Between 2003 and 2007, Health Partners Southern Africa (HPSA) and Health Partners International (HPI) facilitated the decentralisation of health management and implementation of hospital autonomy in Malawi as part of a USAID funded project, led by Management Sciences for Health.
At the start of the project, there was only a rudimentary ‘road map’ for hospital autonomy; there was no shared understanding by stakeholders and management systems were poor. The Queen Elizabeth Central Hospital was overwhelmed by patients coming directly to the hospital, having bypassed their nearest health facilities.
Working the Ministry of Health at district and national levels and the Queen Elizabeth Central Hospital and other stakeholders, the project assisted the Ministry to establish a policy and statutory framework for hospital reform, formulate a strategic framework and an implementation plan for hospital autonomy and systematically strengthen all management systems.
Strategies were informed by qualitative surveys investigating why people bypass lower level health facilities in favour of tertiary facilities. A key focus was on improving the quality of care at district level through training district-level clinicians and streamlining and standardising the process of referring patients between districts and central hospitals.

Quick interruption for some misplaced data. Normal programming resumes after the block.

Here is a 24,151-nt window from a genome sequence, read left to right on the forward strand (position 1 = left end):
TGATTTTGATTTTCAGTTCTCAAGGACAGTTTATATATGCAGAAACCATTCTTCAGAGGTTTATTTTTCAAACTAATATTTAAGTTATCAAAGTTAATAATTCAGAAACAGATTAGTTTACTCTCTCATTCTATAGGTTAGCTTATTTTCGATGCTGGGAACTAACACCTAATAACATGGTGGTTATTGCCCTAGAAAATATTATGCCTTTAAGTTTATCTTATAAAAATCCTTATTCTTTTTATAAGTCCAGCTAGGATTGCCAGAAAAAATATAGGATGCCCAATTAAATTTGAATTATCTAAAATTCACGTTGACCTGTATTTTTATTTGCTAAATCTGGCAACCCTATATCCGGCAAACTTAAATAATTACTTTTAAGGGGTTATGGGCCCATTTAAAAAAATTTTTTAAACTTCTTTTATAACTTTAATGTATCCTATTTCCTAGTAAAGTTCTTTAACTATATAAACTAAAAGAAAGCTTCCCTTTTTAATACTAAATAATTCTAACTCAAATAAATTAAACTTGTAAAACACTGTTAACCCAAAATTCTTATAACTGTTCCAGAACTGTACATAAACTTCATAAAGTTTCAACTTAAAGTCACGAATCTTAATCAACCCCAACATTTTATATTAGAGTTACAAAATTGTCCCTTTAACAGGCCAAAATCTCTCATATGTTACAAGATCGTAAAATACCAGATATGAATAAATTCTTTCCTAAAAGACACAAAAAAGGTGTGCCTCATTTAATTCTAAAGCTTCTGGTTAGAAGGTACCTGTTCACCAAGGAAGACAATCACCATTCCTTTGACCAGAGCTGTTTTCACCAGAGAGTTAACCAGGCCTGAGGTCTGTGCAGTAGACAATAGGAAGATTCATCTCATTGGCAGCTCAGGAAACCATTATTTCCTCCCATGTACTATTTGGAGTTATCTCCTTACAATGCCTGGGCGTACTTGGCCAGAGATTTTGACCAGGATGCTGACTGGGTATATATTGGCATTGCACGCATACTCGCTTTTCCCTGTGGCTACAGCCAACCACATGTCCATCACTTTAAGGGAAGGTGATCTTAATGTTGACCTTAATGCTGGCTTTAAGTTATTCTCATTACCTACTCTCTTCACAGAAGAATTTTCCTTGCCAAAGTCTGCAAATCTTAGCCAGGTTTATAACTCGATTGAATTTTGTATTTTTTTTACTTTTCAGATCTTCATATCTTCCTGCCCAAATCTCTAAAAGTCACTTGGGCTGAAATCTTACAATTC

HPSA’s and HPI’s support facilitated key results including:
- A comprehensive policy and legislative framework to help implement hospital reform including the development of the hospital reform policy (Draft National Policy on Hospital Reform), the Malawi National Health Bill for Hospital Autonomy and a draft Trust Constitution for Autonomous Hospitals;
- Improved financial management through the implementation of strengthened management systems for annual business planning, finances, revenue and accounting;
- Rationalised organisational structure, staff establishment, administration of human resources, support services and electronic pharmaceutical inventory control for tertiary hospitals to facilitate general management;
- Effective referral feedback mechanisms;
- Improved clinical management of cases at district-level prior to referral;
- Quick, reliable and efficient communication between referring clinicians and referral institutions (including the standardisation of referral forms);
- Strengthened Health Management Information System (HMIS) to facilitate quarterly performance reviews; and
- A draft White Paper on Health to address emerging issues such as decentralisation, the changing role of government, Sector Wide Approaches (SWAps) and the control of health related research.